To shirk your responsibilities is to avoid dealing with them — like when you watch four consecutive hours of infomercials instead of facing your homework.

A verb is an action word, so it's ironic that the verb shirk suggests inaction in the avoidance of work. To shirk carries with it a negative connotation of laziness. When Eleanor Roosevelt was asked how she conquered her shyness to become a powerful public figure, she responded, "I faced each problem as it came along. . . . I never tried to shirk. I tried never to evade an issue. When I found I had something to do — I just did it." Ah, Eleanor, why can't we all be a bit more like you?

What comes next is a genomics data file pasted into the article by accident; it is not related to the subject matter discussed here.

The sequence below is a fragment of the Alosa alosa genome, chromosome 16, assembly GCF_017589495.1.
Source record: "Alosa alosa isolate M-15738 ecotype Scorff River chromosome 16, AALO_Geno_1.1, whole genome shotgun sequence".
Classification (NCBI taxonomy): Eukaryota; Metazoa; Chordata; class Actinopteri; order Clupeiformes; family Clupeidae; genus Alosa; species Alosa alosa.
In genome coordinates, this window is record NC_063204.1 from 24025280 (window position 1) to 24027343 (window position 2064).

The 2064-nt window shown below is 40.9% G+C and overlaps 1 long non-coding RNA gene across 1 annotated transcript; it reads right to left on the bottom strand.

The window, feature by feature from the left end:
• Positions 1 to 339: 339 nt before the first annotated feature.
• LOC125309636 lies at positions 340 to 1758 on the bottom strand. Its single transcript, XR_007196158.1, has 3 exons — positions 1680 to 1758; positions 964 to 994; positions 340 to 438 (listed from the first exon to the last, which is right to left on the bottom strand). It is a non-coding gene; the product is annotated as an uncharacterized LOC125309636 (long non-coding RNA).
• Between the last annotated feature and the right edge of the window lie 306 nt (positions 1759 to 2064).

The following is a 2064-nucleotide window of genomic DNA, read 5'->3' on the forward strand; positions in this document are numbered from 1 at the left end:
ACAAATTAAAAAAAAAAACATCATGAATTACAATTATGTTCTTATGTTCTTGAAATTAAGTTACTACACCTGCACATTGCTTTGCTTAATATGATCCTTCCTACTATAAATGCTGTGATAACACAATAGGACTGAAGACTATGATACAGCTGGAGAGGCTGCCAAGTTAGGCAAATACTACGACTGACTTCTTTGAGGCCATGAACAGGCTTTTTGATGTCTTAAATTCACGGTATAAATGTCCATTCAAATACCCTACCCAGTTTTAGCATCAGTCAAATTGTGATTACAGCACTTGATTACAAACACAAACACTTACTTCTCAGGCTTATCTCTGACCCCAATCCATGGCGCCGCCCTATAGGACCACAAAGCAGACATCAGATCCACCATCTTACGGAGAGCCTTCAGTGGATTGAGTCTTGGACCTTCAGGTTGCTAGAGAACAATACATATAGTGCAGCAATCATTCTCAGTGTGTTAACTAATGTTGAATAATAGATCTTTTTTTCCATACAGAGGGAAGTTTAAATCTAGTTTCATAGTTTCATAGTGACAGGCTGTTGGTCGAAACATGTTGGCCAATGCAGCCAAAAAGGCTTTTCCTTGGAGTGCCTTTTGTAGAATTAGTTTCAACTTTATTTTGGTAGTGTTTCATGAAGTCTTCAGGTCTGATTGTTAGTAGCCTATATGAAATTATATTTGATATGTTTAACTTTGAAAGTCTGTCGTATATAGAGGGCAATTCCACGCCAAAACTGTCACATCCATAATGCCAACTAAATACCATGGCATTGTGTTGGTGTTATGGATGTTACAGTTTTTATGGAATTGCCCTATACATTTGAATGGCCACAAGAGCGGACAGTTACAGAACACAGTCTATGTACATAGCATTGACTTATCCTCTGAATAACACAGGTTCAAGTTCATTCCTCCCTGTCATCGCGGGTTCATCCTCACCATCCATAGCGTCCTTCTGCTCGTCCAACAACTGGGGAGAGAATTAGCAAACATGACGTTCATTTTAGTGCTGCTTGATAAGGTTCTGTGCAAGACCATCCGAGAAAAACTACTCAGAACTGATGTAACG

Definitions of shirk

v avoid (one's assigned duties)

“The derelict soldier shirked his duties”
fiddle, goldbrick, shrink from
British military language: avoid work
malinger, skulk
avoid responsibilities and duties, e.g., by pretending to be ill
avoid responsibilities and work, be idle
Type of:
refrain from doing something

v avoid dealing with

“She shirks her duties”
Type of:
stay clear from; keep away from; keep out of the way of someone or something

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